Breakdown: Why weather systems move from west to east

Breakdown: Why weather systems move from west to east

MEMPHIS, TN (WMC) - In the United States, most of our weather moves from west to east but in actuality systems can move in any direction. You may notice that we are always looking west to see what’s coming next.

The reason that they most often move from west to east is due to the jet stream. The jet stream is a narrow band of fast, flowing air currents located near the altitude of the tropopause that flow from west to east. The jet stream flows around the entire earth. They usually have a meandering, snake-like shape.

Jet streams carry weather systems. Warmer tropical air blows toward the colder northern air. These winds shift west to east due to the rotation of the earth.

Every once in awhile, we get a backdoor cold front in the Mid-south. This is because an area of low pressure can pull down a cold front from the northeast to the southwest.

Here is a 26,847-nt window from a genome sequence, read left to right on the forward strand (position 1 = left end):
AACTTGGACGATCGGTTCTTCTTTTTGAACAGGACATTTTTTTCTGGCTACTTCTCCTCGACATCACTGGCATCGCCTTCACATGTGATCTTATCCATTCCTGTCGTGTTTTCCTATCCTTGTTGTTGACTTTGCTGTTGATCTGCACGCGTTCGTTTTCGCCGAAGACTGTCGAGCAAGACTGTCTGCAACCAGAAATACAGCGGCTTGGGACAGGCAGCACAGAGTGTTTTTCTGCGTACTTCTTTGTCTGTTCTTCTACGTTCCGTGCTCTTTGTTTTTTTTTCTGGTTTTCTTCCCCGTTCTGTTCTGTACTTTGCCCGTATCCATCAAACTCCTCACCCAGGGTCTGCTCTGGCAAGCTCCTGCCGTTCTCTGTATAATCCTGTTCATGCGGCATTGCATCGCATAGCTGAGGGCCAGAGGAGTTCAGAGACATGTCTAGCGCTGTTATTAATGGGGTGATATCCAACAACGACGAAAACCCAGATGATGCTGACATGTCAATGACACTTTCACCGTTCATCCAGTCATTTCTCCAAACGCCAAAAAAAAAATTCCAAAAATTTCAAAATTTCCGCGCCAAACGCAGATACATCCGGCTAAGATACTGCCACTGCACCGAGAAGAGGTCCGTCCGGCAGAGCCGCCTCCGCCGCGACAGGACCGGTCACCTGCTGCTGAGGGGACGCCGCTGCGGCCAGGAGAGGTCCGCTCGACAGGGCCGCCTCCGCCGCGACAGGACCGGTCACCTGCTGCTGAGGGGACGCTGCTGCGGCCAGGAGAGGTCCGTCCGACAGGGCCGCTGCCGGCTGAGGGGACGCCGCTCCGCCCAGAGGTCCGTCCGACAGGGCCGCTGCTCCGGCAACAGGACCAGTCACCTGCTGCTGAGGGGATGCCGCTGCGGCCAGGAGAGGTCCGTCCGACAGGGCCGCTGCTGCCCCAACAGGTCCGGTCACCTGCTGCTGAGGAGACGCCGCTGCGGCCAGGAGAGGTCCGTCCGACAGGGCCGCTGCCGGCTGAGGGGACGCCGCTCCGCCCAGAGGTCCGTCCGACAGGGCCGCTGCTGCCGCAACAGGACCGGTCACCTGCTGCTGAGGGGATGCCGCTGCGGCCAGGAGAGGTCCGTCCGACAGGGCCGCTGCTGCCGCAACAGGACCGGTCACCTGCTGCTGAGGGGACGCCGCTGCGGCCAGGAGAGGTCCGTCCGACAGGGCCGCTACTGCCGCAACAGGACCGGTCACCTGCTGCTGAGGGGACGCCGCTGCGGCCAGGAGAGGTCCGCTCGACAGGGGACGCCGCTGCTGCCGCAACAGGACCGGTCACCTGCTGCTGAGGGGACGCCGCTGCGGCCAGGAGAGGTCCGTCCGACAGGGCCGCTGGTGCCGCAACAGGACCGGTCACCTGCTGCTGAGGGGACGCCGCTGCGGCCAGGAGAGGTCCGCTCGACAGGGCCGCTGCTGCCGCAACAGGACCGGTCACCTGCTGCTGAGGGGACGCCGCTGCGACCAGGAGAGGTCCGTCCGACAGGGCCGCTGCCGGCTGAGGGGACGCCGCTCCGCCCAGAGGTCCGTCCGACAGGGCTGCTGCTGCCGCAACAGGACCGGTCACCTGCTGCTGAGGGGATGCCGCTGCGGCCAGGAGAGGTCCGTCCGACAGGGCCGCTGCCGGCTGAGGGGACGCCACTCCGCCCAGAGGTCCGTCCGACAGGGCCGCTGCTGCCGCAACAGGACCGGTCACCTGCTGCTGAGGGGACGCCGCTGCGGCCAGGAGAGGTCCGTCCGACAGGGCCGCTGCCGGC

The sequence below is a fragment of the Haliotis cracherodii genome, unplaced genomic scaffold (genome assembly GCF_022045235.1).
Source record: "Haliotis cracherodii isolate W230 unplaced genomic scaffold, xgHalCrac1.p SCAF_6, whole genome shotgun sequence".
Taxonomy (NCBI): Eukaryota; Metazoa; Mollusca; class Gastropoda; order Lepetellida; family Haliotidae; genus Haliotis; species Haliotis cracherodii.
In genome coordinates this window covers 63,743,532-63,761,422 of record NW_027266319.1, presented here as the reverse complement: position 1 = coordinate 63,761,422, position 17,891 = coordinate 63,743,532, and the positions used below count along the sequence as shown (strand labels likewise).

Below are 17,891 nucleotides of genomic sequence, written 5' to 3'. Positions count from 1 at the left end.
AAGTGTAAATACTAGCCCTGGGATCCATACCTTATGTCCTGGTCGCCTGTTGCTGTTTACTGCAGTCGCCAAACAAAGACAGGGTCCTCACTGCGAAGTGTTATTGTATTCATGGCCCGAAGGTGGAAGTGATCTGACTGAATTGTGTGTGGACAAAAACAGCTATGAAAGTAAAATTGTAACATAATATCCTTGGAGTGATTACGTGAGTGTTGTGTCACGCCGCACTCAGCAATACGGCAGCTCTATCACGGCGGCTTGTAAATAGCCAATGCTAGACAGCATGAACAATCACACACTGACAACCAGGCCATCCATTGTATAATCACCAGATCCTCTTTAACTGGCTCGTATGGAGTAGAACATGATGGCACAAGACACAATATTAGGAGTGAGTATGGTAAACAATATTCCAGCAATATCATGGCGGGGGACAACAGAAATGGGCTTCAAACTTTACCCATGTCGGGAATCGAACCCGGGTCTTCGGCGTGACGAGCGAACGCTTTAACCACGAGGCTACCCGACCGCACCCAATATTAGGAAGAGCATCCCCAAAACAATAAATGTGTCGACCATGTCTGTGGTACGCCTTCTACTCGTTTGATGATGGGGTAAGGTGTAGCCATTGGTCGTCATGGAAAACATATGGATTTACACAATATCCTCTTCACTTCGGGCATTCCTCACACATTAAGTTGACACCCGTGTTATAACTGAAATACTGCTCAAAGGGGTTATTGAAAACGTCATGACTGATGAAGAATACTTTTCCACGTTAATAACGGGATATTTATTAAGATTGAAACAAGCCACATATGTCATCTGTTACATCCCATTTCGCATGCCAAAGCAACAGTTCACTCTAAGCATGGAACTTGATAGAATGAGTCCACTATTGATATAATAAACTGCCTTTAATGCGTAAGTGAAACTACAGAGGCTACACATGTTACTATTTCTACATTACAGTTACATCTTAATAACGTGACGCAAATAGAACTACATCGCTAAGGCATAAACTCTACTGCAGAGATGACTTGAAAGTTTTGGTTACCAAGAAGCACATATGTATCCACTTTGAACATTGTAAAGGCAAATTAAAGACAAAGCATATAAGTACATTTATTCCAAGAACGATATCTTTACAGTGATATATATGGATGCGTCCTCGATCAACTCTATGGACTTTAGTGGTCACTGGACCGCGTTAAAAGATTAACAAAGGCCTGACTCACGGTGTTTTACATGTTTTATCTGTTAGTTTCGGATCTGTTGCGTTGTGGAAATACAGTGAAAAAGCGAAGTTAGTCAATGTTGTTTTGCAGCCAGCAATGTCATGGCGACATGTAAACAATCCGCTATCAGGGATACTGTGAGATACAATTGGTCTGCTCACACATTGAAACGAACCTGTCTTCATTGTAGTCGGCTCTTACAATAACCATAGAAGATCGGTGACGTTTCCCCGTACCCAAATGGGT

The structure of low pressure systems, which move cold fronts, favors a front moving either north to south or northwest to southeast. Warm fronts generally move from south to north on the east side of the low pressure system’s counter-clockwise circulation, making an east to west motion more unusual. The systems that move east to west are tropical systems due to the easterly trade winds.

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